Saturday, June 5, 2010

Freewriting Across Genres is Off to a Good Start

I'm very pleased to announce the start to our summer workshops with Freewriting Across Genres, which began yesterday.  To give an idea of the scope and direction of the course, here's a selection from the teaching material...


Within creative writing, we lump together related works into the rather flexible idea of "genre."  Anything with pre-defined line breaks and the possibility of rhyme and/or meter is listed as poetry.  A prose piece involving real events taken from memory becomes memoir.  Anything written in prose with manufactured events is listed as fiction.

Yet we shouldn't remain overly focused on the idea of genre.  Although writers are often referred to as "he's a poet" or "she's a novelist," the act of writing itself is more important than the choice of style.  When it comes to inspiration - the source and the purpose for our work - genre becomes simply a tool for fitting the right expression to our meaning.

For this course, we'll look at how inspiration bridges the differences between genres.  In a way, all literature is derived from memoir - we write from memory, and memory can be a fluid, nebulous thing.  When our observations give sharp, incisive ideas, we often use poetry because the combination of rhythm and brevity can be used to cast indelible images in the reader's mind.  Sometimes, though, we hope to maintain the tapestry of a complete life while disguising our own personal experiences (or a lack thereof) - in this case we change the identifying details and call it fiction.  In both cases, we use poetry and fiction to express the truth about life - the personal truth which is unique to each author.

The prompts for this week's course are tailored to fiction, poetry, and memoir, but you'll find that the techniques here can also be applied to other areas of writing.  Although we won't specifically address the genre of drama, you can easily see how a play could integrate aspects of all three genres - Shakespeare's plays are very poetic, The Diary of Anne Frank has been adapted from the most personal form of memoir, and blockbuster movies are regularly derived from novels.  The main difference is that drama restricts itself to dialogue, and then the physical actions of the actors and the props of the stage fill in the unspoken details.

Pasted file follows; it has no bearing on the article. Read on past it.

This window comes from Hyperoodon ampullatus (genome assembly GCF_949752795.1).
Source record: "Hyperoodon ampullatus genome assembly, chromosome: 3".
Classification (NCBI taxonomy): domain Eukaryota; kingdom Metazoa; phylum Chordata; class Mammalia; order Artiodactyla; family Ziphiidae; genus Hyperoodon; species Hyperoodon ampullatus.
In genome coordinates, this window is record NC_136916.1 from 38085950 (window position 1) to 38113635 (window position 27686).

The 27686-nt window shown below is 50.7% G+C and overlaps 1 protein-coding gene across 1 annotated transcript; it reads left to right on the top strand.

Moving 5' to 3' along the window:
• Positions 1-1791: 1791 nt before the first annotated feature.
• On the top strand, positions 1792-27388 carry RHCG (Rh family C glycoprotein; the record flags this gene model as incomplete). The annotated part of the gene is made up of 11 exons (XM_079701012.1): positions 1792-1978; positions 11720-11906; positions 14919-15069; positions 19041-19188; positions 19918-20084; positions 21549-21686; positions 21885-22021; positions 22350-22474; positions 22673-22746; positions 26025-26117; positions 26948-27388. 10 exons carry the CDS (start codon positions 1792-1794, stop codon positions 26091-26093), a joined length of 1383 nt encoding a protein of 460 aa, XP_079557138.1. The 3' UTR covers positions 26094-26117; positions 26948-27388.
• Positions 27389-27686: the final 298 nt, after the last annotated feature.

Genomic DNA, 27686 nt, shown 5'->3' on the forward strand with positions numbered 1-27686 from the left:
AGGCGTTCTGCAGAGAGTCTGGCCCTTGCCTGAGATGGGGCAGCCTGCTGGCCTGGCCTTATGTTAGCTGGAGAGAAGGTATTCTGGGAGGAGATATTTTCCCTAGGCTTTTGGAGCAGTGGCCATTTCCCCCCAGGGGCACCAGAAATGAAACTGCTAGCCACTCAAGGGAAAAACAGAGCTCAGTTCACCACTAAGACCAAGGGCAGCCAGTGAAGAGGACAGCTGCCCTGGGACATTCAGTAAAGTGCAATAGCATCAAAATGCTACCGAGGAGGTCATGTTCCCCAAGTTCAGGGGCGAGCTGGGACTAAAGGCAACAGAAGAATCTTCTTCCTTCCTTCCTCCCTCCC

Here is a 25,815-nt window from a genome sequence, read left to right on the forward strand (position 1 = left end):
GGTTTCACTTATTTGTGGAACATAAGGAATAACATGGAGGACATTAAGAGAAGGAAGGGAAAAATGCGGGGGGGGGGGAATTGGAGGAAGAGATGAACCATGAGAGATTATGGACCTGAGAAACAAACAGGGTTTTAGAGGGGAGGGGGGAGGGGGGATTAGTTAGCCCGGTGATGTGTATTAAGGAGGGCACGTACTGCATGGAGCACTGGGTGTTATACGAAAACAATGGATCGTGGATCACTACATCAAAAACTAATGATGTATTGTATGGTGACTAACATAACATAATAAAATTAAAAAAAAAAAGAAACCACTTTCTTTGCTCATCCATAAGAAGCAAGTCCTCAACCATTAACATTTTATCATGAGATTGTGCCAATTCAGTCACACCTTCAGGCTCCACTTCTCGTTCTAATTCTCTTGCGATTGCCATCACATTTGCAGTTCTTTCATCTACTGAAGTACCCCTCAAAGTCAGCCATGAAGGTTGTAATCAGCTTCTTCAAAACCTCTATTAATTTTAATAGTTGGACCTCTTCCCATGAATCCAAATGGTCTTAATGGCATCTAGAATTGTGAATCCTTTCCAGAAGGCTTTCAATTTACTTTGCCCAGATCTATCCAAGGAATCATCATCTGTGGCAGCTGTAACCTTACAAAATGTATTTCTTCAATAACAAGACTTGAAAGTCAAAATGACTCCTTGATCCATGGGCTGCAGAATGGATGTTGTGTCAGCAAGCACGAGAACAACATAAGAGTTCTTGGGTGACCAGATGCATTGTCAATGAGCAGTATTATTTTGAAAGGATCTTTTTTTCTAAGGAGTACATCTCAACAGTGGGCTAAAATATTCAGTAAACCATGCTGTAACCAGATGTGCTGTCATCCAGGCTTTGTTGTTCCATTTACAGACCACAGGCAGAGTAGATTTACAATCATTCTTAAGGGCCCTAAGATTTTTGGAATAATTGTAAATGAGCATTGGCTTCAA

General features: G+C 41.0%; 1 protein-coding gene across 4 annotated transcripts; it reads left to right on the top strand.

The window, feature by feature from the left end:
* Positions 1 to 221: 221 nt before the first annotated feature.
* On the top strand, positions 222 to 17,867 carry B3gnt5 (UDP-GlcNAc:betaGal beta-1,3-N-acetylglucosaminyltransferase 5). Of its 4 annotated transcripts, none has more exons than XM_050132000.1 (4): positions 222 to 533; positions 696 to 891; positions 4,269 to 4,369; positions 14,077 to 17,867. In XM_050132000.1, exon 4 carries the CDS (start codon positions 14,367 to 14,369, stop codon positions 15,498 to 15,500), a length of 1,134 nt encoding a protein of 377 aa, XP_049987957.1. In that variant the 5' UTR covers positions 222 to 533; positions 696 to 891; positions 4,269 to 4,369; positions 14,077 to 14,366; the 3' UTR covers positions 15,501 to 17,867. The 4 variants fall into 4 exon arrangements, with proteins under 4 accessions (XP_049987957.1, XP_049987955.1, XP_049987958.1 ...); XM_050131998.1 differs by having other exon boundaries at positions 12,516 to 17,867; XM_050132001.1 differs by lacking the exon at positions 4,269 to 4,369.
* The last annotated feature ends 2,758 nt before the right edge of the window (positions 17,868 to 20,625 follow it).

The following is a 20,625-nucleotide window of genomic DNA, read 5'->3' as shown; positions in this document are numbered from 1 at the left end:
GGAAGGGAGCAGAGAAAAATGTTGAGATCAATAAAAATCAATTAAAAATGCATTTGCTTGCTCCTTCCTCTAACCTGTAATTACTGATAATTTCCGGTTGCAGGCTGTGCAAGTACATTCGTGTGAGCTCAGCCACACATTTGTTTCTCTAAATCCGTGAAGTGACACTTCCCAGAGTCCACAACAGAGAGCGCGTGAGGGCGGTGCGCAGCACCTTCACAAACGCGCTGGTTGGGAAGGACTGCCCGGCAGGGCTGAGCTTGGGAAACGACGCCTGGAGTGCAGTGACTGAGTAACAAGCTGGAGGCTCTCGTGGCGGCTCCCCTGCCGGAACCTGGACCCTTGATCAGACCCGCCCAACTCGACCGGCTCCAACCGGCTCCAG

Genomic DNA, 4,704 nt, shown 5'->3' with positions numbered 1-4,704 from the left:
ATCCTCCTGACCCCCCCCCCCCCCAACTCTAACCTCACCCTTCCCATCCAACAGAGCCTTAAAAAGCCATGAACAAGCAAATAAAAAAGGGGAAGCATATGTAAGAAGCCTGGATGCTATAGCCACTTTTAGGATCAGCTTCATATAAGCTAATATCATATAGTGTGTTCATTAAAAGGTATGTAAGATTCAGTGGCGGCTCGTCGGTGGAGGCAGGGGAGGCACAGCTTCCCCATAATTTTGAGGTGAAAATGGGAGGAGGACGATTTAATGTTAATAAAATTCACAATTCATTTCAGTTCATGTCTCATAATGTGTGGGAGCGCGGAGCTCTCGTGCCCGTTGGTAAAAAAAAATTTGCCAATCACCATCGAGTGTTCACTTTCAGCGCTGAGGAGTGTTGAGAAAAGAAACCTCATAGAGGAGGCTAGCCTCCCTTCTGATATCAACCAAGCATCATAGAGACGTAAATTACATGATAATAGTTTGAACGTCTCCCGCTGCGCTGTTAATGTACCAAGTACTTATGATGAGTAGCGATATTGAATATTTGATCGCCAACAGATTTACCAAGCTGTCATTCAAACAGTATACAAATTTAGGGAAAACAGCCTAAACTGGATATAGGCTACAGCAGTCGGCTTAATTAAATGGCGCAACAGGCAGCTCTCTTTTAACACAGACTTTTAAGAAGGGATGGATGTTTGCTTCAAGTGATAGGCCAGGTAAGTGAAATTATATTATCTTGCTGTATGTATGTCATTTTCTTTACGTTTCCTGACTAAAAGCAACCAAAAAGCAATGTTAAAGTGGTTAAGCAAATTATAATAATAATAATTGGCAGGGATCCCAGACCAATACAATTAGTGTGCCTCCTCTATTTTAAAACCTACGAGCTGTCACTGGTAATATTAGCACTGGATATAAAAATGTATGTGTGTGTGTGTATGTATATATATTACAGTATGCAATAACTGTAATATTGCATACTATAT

Going further, freewriting can also help in writing personal essays and even nonfiction.  As we go through this week's exercises, note that we are focused less on crafting a story and more on getting the ideas out onto the page.  A list of foods, for example, could help you write an article on the neighborhood grocery store - there's a difference between corn that arrives in wooden crates off the back of a beat-up old pickup truck and the kind that's pre-packed in plastic and then stacked on palettes in the back of a semi.  Yet there might be so many foods that it would be hard to figure out which ones go together - it could help to draw out a visual web, drawing lines to connect the grocer to the employees, and then connecting each employee to the types of food he or she handles most (Mark - sirloin, ground chuck, chicken gizzards; Sheila - shrimp, salmon, the lobster tank).

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